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May 27, 2013
Survey finds that residents consider Toronto a walkable city with good services for pedestrians
  
A majority of people in Toronto consider their neighbourhoods very walkable and they are satisfied with pedestrian services provided by the City of Toronto, according to a recent survey.

"This survey shows the benefits of many of the policies and programs that the City has been implementing over the past five years such as longer walk times at intersections, audible pedestrian signals, and improvements to transit shelters and benches," said Councillor Denzil Minnan-Wong (Ward 34 Don Valley East), Chair of the Works and Infrastructure Committee. "There are also some opportunities where we can continue to make a difference and improve pedestrian environments."

The survey of 1,000 residents over the age of 16, conducted for the City late last year by Ispos Reid, found that more than three-quarters (77 per cent) of residents say their neighbourhood is very walkable - compared with 74 per cent in 2007. Residents in the central core of the city were the most likely (97 per cent) to say their neighbourhood was either very walkable or somewhat walkable.

The survey found that satisfaction with several City of Toronto services for pedestrians has increased since 2007.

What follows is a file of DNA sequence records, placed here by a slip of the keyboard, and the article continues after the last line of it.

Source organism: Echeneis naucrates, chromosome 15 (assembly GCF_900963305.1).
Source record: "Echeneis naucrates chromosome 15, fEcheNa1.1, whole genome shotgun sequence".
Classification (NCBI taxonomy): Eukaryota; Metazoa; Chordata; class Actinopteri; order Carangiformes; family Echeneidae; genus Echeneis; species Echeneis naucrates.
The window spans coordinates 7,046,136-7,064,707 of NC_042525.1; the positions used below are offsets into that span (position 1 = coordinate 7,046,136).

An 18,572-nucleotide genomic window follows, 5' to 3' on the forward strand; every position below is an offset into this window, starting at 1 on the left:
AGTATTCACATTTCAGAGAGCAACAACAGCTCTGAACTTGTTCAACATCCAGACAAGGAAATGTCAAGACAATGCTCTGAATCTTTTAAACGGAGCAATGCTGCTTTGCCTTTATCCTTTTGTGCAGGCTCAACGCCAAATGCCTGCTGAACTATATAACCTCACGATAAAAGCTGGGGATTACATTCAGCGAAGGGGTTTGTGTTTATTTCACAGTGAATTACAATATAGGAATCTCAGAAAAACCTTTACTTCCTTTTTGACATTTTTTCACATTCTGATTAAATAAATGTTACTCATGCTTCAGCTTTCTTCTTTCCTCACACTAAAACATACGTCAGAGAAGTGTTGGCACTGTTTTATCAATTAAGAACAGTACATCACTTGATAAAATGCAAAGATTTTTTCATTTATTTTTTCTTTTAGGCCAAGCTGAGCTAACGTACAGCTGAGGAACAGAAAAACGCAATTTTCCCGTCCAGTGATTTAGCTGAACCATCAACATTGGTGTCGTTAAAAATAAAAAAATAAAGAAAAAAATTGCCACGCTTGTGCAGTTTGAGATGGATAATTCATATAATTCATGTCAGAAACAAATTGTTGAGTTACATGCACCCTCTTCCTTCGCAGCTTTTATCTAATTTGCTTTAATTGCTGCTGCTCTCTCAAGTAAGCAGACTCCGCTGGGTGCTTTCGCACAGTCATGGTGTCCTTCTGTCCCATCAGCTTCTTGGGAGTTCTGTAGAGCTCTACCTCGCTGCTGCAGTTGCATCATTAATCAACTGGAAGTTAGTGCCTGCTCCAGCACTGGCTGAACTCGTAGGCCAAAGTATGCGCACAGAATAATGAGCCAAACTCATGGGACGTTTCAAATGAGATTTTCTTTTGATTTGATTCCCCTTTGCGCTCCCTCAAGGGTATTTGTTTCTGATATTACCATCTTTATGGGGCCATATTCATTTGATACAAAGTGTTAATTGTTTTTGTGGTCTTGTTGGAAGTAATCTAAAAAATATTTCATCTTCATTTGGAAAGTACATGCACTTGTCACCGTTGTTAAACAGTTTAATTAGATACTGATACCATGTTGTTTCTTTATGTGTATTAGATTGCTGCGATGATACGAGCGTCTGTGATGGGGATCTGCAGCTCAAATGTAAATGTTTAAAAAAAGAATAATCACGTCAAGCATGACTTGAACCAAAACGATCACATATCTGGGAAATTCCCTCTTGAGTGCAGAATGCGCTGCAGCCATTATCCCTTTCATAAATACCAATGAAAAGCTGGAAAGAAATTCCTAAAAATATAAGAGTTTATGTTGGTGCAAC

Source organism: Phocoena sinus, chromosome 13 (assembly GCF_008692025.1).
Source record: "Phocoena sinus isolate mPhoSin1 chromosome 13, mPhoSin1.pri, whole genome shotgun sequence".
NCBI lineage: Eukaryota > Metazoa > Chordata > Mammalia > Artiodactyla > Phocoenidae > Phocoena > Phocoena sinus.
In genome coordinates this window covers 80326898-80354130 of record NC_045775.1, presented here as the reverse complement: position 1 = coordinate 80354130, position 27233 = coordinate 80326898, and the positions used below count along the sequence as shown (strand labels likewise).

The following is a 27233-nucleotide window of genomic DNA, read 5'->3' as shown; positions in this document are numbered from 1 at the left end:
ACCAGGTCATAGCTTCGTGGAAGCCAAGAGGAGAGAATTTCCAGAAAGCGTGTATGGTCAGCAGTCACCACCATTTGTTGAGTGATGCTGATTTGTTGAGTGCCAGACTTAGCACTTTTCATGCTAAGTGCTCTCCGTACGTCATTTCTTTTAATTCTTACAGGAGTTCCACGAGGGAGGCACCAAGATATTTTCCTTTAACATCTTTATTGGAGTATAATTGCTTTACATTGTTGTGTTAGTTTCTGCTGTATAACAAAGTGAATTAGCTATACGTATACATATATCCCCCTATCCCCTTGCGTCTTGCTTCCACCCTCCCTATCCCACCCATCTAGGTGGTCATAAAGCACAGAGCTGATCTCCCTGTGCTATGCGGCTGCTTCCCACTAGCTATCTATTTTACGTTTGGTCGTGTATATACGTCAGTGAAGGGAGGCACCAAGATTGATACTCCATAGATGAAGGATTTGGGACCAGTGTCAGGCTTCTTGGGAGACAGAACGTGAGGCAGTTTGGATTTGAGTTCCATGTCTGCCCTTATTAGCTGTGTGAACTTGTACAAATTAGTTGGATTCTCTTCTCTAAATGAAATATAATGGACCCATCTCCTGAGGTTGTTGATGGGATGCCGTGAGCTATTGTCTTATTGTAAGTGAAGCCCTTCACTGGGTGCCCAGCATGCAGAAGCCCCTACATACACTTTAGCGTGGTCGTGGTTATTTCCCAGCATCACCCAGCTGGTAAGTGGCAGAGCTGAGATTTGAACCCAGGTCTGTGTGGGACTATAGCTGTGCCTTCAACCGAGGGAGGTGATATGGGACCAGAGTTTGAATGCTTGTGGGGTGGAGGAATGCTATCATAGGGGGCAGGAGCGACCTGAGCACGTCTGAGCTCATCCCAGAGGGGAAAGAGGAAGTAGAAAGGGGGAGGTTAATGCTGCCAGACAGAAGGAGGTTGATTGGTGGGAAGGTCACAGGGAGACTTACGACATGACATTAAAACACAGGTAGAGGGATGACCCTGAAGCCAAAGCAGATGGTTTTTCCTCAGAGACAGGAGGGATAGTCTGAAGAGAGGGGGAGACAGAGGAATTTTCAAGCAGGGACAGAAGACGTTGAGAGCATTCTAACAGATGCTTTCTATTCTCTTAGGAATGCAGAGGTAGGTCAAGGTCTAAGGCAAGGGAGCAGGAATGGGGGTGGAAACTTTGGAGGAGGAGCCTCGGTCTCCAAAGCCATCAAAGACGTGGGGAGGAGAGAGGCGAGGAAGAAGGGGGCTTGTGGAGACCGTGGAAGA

Services such as pedestrian countdown timers (86 per cent, up 11 percentage points since 2007), providing adequate times for crossing at intersections (83 per cent, up seven points since 2007), the number of transit shelters (66 per cent, up seven points since 2007) and sidewalk snow removal (62 per cent, up eight points since 2007) led the approval ratings.

Almost six in 10 residents (59 per cent) who were surveyed reported that all of the streets in their neighbourhood have sidewalks, while one-third (33 per cent) said that most of the streets in their neighbourhood have sidewalks. Residents in Toronto and East York (74 per cent) are the most likely to say that all of the streets in their neighbourhood have sidewalks.

On the matter of the municipal services that have the greatest impact on walkability, Torontonians said winter sidewalk snow removal (86 per cent), lighting on pedestrian walkways/paths (78 per cent), and general sidewalk maintenance/repairs (78 per cent) are most important.

In 2009, City Council adopted the Toronto Walking Strategy, with the aim of making Toronto a great walking city. The award-winning strategy is a 52-action blueprint to improve conditions in the city to encourage people to walk more often. To monitor its progress, there is a commitment to survey Torontonians every five years on their walking habits and attitudes.

The latest survey is available at http://www.toronto.ca/walking.

The survey is considered accurate to within plus or minus 3.1 percentage points, 19 times out of 20.

Toronto is Canada's largest city and sixth largest government, and home to a diverse population of about 2.8 million people. Toronto's government is dedicated to delivering customer service excellence, creating a transparent and accountable government, reducing the size and cost of government and building a transportation city. For information on non-emergency City services and programs, Toronto residents, businesses and visitors can dial 311, 24 hours a day, 7 days a week.



Media Contact
Steve Johnston
Senior Communications Coordinator
416-392-4391
sjohnsto@toronto.ca

 

 

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